Don’t ya just love when the guys with all the degrees start we’ve been tossing around here for years now?
Call it a fluke, a mystery, a miracle. Or call it the biggest
problem in physics. Short of invoking a benevolent creator, many
physicists see only one possible explanation: Our universe may be but
one of perhaps infinitely many universes in an inconceivably vast multiverse. Most of those universes are barren, but some, like ours, have conditions suitable for life.
The idea is controversial. Critics say it doesn’t even qualify as a
scientific theory because the existence of other universes cannot be
proved or disproved. Advocates argue that, like it or not, the
multiverse may well be the only viable nonreligious explanation for
what is often called the “fine-tuning problem”—the baffling observation
that the laws of the universe seem custom-tailored to favor the
emergence of life.
Quantum theories of gravity have been tossed about for decades, in an attempt to do for quantum mechanics and gravity what General Relativity does with gravity, i.e. explain it. Since General Relativity (the theory of the really, really big) and Quantum Mechanics (the theory of the really, really small) don’t always see eye to eye, the Quantum types have always felt they needed to come up with their own variation on the theme. Now they’ve got a machine:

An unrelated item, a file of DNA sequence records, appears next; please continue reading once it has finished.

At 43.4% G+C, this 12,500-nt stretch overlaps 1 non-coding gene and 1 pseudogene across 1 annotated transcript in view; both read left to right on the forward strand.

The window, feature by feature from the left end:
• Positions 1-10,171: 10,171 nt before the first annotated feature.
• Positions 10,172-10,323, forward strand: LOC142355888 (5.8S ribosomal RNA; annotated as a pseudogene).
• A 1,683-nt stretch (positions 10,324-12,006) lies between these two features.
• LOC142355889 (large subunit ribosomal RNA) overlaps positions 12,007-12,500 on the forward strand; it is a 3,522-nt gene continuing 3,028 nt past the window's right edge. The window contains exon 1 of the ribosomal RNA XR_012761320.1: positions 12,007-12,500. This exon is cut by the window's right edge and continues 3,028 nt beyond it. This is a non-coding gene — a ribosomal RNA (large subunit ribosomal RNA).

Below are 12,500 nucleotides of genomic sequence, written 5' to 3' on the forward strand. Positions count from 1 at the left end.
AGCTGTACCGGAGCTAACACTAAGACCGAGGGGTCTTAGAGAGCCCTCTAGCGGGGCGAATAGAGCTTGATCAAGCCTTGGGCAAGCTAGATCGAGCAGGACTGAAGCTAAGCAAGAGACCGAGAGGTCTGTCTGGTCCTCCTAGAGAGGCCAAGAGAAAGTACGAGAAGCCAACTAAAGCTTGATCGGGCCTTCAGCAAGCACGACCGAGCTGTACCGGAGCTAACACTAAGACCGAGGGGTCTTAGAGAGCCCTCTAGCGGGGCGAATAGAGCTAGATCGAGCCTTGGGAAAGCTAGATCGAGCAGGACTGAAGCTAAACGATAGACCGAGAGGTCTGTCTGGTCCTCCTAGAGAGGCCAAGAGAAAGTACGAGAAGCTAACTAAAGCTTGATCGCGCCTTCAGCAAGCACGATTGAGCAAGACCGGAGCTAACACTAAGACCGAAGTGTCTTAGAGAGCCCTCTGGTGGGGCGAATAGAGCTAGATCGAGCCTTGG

In a classical view of the world, space and time are smooth. The minimum scales at which, according to quantum mechanics, the smoothness breaks down — the Planck length and time — can be derived from other quantities, but they have not been tested experimentally, nor would they be, given their impossibly small size.
Yet if Hogan’s ideas are right, noise associated with this fundamental fuzziness should be prominent at GEO600, a joint British and German machine operating near Hannover, Germany, that is searching for gravitational waves. These waves are thought to arise during events such as the massive cosmic collisions of black holes and neutron stars. Confirmation of the idea — which could come as experimental upgrades to GEO600 are put in place over the coming year — would be a big step towards a verifiable quantum theory of gravity, a long-sought unification of quantum mechanics (the physics of the very small) with general relativity (the physics of the very big).
Two Baylor University physicists believe that if the 11th dimension could be shrunk behind a spaceship it would create a bubble of dark energy, the same dark energy that is causing the universe to speed up as time goes on. Expanding the 11th dimension in front of the ship would eventually cause it to decrease, although two separate steps are required. One slight problem though is exactly how the 11th dimension would be expanded and shrunk is still unknown.
I think this is the kind of intellect we need to lead us to the bottom of the rabbit hole: somebody who can ramble through a story about aliens, physics, time, space and the way all of these somehow contribute to a sweet, perfect memory of falling in love.